E-commerce Rules Over Retail: How Shopping Malls Are Going Obsolete

By Katelynn Rosa:

Spending the weekends with friends at the mall is becoming outdated as brand name stores close their physical doors. There is a rise in retail vacancies and decline in shoppers going out to stores.

There is some debate as whether the cause is the lack of stores for people to shop or vice versa, but the fact remains that, according to Forbes, the two trends are jeopardizing the future of over 1,200 malls nationwide.

The Wall Street Journal further explains that mall vacancy rates have increased by 9.1% in the third quarter, which is the highest it has ever been in seven years. Oliver Chen, managing director retail and luxury sector at Cowen and Company, a financial services firm, told Forbes that he predicts that roughly 30% of malls in the United States will fall or be re-purposed.

This is due to the big name brands closing their doors in shopping centers. Brands like Sears and Macy’s are closing hundreds of stores. Forbes provided a list of companies closing up shop as of 2018, which can be seen here.

 

According to a recent survey conducted by Assumption College students, of the 154 responses, over 60% of people preferred shopping in-store, majority only going out once a month. While this may be true for those in New England, overall 51% of Americans prefer to shop online, according to Entrepreneur, but 64% spend most of their shopping money in stores.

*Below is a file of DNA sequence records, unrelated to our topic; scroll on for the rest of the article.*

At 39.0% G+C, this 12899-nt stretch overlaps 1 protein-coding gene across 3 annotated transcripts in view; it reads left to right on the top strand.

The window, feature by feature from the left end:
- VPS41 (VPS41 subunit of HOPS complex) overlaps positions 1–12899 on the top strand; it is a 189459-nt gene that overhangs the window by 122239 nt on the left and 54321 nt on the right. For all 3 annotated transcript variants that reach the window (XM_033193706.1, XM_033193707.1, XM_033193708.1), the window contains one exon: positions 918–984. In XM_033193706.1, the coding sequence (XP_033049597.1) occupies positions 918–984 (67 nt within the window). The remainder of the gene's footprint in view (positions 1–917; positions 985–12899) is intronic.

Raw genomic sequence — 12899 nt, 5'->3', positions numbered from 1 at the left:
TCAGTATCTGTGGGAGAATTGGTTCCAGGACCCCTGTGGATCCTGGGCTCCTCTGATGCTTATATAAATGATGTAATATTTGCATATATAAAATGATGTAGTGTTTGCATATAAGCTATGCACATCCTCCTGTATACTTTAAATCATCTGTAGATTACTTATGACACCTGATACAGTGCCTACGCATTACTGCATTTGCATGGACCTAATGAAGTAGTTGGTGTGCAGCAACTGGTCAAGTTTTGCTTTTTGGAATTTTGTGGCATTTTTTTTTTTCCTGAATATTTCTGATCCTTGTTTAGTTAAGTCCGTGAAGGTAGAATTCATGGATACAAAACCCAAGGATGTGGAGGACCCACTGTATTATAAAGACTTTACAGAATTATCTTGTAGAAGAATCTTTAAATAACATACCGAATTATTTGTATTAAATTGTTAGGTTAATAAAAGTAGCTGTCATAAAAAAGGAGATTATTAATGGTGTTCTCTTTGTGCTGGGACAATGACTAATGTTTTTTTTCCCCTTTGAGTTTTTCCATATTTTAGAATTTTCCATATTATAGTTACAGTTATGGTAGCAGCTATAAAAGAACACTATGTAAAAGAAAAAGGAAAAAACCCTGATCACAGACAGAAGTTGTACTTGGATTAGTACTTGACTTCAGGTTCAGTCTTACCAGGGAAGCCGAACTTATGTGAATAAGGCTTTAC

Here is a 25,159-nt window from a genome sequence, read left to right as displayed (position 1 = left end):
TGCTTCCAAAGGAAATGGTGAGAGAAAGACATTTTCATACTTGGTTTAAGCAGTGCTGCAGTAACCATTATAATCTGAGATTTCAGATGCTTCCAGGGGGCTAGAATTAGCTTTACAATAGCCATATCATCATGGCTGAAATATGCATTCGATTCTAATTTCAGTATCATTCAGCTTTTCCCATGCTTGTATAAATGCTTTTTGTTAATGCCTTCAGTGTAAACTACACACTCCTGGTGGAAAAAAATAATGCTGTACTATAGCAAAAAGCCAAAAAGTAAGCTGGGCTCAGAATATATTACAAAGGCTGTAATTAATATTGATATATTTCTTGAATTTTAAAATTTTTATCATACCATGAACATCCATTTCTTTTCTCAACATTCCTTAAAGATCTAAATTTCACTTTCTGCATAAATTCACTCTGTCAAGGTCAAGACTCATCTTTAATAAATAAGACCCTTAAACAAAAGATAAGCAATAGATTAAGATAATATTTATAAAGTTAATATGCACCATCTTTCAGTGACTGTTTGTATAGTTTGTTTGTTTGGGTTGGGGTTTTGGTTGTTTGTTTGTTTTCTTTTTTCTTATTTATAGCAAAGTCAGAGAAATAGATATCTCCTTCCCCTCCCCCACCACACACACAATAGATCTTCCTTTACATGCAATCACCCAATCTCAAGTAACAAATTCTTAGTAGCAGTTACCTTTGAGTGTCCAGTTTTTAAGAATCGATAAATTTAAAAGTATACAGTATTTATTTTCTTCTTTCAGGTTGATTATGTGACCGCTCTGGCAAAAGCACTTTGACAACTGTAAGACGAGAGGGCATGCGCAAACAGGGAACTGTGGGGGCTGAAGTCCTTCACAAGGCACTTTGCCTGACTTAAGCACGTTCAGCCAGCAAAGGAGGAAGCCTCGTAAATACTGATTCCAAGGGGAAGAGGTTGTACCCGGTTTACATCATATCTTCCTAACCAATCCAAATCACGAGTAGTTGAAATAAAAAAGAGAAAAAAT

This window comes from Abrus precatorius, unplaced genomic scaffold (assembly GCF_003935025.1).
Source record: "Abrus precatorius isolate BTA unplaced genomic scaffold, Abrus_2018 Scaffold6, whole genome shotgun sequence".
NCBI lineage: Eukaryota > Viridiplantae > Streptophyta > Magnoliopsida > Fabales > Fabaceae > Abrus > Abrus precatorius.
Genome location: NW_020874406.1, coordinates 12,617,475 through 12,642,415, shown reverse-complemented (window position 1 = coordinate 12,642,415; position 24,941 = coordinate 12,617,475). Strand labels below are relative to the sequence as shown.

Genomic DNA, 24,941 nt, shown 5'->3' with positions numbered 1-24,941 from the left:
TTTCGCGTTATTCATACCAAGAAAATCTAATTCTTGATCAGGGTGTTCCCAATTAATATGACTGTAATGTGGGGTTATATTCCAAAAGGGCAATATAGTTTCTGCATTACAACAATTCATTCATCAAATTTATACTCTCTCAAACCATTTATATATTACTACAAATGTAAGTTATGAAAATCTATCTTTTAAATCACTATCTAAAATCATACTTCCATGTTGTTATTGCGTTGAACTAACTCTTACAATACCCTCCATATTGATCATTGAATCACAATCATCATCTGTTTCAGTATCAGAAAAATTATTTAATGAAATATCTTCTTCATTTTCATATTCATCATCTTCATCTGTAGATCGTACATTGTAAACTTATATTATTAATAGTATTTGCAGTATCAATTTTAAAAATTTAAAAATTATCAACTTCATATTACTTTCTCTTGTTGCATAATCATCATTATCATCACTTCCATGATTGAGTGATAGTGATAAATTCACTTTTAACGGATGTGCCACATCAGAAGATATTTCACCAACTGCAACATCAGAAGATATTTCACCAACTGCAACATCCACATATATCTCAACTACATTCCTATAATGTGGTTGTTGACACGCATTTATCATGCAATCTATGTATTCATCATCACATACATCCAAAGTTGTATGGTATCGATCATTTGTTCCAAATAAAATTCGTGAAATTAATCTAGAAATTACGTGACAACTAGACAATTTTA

The anonymous survey asked if people didn’t shop on location, what were their reasons. Many of the answers were the same, its convenient. When it comes to big brand names, there are more options online than there are in stores, especially when it comes to clothes. Some stores offer a range of sizes, but they might not have the size you need that day. Others say it’s due to distance, where the closest shopping center may be 30-40 minutes away. Why go out when you can get the same thing from home with the click of a button?

Arlene DeWitt, MBA, associate professor of marketing and organizational communication at Assumption College, said the decline is due to a combination of factors:, people wanting brands, people wanting discount shopping, and people wanting to shop online.

“Consumer marketing behavior says that we as consumers, when we shop were not only shopping for the goods or services that we are buying, but for the brand,” said Prof. DeWitt. “We want to have North Face on our jacket. People are brand shopping.”

Department store companies have tried to focus on brand names to combat the lack of consumers coming to their physical locations, like Sears selling L.L. Bean merchandise at their stores, but this was not up to par. Prof. DeWitt experienced this herself once saying, “It was a very small section. I remember visiting it and it didn’t have much of a selection. I didn’t go back a second time.”

Another answer to why people didn’t shop on location, based in the Assumption survey, was when it comes to big brand names, there are more options online than there are in stores, especially when it comes to clothing. Some stores offer a range of sizes, but they might not have the size a person is looking for that day.

“What has brought down the decline in mall shoppers is the discount outlets,” said DeWitt. “We have Wrentham, which is the closest to Worcester. It’s row and rows of brand named stores at discount prices.”